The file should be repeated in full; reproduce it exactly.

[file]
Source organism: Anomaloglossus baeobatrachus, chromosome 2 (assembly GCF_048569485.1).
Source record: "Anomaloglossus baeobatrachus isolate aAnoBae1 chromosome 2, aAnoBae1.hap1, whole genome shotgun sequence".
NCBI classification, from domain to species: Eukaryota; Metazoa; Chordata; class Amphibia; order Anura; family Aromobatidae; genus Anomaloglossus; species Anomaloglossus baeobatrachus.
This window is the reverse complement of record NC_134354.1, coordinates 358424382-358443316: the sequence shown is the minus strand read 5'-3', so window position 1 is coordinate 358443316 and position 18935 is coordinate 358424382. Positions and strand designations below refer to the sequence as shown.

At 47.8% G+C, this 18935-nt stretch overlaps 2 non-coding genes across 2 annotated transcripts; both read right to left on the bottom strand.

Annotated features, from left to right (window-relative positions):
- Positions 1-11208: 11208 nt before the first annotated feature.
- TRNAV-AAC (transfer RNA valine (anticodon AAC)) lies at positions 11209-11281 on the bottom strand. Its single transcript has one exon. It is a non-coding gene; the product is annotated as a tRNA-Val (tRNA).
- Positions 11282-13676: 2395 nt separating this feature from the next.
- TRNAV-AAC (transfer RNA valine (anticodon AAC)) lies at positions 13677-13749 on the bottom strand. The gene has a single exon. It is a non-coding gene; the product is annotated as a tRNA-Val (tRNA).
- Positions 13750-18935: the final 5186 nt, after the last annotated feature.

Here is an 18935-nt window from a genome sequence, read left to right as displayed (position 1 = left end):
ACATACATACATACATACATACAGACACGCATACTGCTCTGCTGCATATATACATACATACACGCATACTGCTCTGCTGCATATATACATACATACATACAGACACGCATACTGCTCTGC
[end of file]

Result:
Source organism: Anomaloglossus baeobatrachus, chromosome 2 (assembly GCF_048569485.1).
Source record: "Anomaloglossus baeobatrachus isolate aAnoBae1 chromosome 2, aAnoBae1.hap1, whole genome shotgun sequence".
NCBI classification, from domain to species: Eukaryota; Metazoa; Chordata; class Amphibia; order Anura; family Aromobatidae; genus Anomaloglossus; species Anomaloglossus baeobatrachus.
This window is the reverse complement of record NC_134354.1, coordinates 358424382-358443316: the sequence shown is the minus strand read 5'-3', so window position 1 is coordinate 358443316 and position 18935 is coordinate 358424382. Positions and strand designations below refer to the sequence as shown.

At 47.8% G+C, this 18935-nt stretch overlaps 2 non-coding genes across 2 annotated transcripts; both read right to left on the bottom strand.

Annotated features, from left to right (window-relative positions):
- Positions 1-11208: 11208 nt before the first annotated feature.
- TRNAV-AAC (transfer RNA valine (anticodon AAC)) lies at positions 11209-11281 on the bottom strand. Its single transcript has one exon. It is a non-coding gene; the product is annotated as a tRNA-Val (tRNA).
- Positions 11282-13676: 2395 nt separating this feature from the next.
- TRNAV-AAC (transfer RNA valine (anticodon AAC)) lies at positions 13677-13749 on the bottom strand. The gene has a single exon. It is a non-coding gene; the product is annotated as a tRNA-Val (tRNA).
- Positions 13750-18935: the final 5186 nt, after the last annotated feature.

Here is an 18935-nt window from a genome sequence, read left to right as displayed (position 1 = left end):
ACATACATACATACATACATACAGACACGCATACTGCTCTGCTGCATATATACATACATACACGCATACTGCTCTGCTGCATATATACATACATACATACAGACACGCATACTGCTCTGC